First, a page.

Today Agdam is a ghost town. Photo credit: Wikipedia commons.

The Sale of the Century

While the South Caucasus was convulsed by war, the newly formed Russian Federation, encouraged by the Western politicians and the IMF, had attempted to move from communism to capitalism at breakneck speed. This proved disastrous as market forces exerted themselves, with prices rocketing just as huge numbers of people working in now-useless industrial jobs found themselves unemployed. Government revenues from taxation plunged and the state, zealously loyal to the Western injunction to privatise everything, saw a route to renewed liquidity in selling off their most valuable assets. Oil fields, steel factories, gold mines and gasworks were all sold off, often to the factory owners, but sometimes to private individuals.

One of these individuals was a young Jewish orphan raised in the Arctic Circle. Roman Abramovich’s parents, Irina and Arkady, had both died before his fifth birthday, Irina during a backstreet abortion and Arkady in a construction accident. Young Roman was raised by his grandparents and spent a couple of years in the Red Army before moving to Moscow to start a career in business. After a failed venture selling plastic ducks, Abramovich moved into the oil trading business where he became acquainted with oligarch Boris Berezovsky. Abramovich and Berezovsky acquired control of Sibneft, a state oil company, through the latter’s connections with President Boris Yeltsin.

This company, already profiting from a booming world price for oil, also made money by buying oil for $10.5/barrel on the domestic Russian market and selling it for $17/barrel on the international market. Abramovich also moved into the aluminium industry, one which was notorious for gangsterism, with an average murder rate of one every three days. In a deal with Oleg Deripaska he agreed to end the ‘Aluminium Wars’ and they split the industry between them.

Roman Abramovich yacht ussr
Roman Abramovich’s Yacht, Pelorus, off the Croatian coast. Photo credit: Wikipedia Commons

Whilst the oligarchs – collectively known as “The Family” – had ruled Russia between them under Yeltsin’s rule, the election of Vladimir Putin as president in 2000 saw the Russian state reassert its power. The Family was shocked by the imprisonment of Russia’s richest man, Mikhail Khordokovsky, and the forced nationalisation of his company, Yukos, in 2003. This encouraged many, including Abramovich, to diversify their wealth portfolios outside of Russia to prevent the state from seizing his assets. The acquisition of Chelsea Football Club in 2003 fitted the bill perfectly. Since then Abramovich has invested over £2 billion (USD $2.7 billion at todays market prices, but considerably more given the relatively strength of the pound until last summer) in the club in a period that has seen them win five English league titles and one Champions League. It is unlikely that any of these titles would have been possible without the bonanza that followed the collapse of the USSR.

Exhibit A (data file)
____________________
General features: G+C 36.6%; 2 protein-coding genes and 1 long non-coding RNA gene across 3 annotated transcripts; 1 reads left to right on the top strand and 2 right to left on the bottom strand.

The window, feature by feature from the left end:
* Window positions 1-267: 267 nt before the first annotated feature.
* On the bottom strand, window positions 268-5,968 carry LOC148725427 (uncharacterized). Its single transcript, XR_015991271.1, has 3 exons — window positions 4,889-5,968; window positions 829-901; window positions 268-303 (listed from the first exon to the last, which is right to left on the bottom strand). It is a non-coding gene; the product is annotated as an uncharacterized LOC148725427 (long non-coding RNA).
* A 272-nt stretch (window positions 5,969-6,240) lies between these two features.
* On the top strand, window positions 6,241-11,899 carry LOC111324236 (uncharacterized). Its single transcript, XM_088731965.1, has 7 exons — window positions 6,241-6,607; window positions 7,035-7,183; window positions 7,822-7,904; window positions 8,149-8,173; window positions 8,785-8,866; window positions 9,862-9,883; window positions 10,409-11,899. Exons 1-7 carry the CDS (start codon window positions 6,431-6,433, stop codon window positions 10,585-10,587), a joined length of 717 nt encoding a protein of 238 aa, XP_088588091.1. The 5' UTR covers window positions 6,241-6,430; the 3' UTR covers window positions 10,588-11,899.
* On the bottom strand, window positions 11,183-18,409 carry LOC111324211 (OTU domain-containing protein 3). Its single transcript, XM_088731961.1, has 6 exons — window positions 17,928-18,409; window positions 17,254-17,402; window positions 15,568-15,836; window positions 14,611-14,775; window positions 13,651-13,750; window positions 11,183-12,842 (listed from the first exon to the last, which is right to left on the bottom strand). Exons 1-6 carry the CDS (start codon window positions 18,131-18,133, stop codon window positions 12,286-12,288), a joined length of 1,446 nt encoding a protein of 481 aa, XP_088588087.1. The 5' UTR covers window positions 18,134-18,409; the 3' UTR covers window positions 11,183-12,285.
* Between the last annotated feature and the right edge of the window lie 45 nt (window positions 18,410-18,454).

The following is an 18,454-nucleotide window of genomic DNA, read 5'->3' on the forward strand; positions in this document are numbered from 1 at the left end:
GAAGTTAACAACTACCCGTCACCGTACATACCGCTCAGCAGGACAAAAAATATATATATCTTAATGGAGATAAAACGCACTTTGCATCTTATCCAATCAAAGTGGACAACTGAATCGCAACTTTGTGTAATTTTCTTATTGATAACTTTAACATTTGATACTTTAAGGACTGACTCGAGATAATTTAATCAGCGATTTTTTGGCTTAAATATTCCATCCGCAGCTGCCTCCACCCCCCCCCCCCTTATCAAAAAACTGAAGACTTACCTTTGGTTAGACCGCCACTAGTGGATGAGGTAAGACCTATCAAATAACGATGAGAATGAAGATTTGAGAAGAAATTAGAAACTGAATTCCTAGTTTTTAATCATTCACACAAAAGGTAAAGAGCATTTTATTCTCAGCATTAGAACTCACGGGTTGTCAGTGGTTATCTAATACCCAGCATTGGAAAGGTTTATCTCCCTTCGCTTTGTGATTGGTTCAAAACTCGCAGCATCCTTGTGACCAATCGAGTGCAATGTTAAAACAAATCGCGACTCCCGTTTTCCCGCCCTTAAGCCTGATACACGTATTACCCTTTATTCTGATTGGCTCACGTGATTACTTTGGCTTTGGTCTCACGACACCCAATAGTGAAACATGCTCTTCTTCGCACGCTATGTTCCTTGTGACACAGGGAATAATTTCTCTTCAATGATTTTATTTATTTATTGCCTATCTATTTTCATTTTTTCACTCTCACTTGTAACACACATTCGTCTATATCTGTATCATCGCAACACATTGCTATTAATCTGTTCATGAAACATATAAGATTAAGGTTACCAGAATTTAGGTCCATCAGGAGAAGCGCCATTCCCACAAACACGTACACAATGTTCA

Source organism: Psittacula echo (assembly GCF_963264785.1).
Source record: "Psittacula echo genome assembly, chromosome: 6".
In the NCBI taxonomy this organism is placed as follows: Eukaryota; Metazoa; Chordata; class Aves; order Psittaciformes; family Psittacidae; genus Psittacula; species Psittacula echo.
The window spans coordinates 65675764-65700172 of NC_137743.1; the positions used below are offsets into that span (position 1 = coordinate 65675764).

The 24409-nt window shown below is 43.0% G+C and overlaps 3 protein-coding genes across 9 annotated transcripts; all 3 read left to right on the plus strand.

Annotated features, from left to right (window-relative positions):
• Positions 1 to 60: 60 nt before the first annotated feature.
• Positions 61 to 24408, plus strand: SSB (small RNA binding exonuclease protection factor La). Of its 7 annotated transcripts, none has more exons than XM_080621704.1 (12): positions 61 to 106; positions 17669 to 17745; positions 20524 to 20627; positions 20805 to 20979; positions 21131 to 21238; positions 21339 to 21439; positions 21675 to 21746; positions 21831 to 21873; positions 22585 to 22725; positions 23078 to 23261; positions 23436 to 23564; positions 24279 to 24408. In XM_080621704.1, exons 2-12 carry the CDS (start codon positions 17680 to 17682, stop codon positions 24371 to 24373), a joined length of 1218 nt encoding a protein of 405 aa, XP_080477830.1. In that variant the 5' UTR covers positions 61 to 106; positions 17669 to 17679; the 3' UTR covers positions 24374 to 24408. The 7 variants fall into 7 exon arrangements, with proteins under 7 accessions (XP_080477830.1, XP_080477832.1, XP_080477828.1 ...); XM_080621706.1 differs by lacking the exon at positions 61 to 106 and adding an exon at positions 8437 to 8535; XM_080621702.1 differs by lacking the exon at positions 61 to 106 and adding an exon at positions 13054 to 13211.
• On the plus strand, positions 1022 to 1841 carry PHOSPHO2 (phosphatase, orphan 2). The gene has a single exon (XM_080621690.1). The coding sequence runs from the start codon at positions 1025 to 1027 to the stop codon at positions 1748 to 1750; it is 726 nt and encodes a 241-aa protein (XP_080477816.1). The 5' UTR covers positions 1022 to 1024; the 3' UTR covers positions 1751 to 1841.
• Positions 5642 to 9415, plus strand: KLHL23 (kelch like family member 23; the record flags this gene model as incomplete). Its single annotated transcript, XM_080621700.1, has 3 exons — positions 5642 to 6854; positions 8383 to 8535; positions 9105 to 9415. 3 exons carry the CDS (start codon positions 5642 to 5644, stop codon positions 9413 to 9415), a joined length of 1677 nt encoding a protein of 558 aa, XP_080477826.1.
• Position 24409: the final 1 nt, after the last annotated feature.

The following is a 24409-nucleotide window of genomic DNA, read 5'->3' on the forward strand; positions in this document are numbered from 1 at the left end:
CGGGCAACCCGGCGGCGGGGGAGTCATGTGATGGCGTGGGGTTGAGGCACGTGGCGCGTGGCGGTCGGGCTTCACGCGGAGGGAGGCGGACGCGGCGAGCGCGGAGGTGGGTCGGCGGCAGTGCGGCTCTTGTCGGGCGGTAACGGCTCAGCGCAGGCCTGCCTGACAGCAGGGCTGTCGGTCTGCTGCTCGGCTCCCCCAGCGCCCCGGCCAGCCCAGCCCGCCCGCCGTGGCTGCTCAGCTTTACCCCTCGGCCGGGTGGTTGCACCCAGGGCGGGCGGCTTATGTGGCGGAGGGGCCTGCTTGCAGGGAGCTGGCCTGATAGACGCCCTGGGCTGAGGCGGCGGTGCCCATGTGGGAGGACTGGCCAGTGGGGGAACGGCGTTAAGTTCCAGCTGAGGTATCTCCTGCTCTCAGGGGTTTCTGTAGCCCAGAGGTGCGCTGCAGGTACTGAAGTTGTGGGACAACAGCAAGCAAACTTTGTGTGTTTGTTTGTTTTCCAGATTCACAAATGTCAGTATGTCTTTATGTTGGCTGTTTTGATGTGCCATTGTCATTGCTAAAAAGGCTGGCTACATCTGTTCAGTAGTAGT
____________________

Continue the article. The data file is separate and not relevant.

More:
Workers of the world unite

As the famous Champions League theme music rings out around West London tonight, with it will sound the echoes of the now long dead USSR, whose legacy continues to reverberate. One of the key figures in creating the USSR, Leon Trotsky, was well aware of the political power of football. He saw sport as an “artificial channel” used to redirect the revolutionary spirit of the working class so as not to threaten the political elites. Next month will mark 100 years to the day since the Russian Revolution, and if anything, this match proves the opposite to Trotsky’s dictum: sport and politics are now so intertwined that a fixture such as this cannot help but shine a light on political calamities of the past.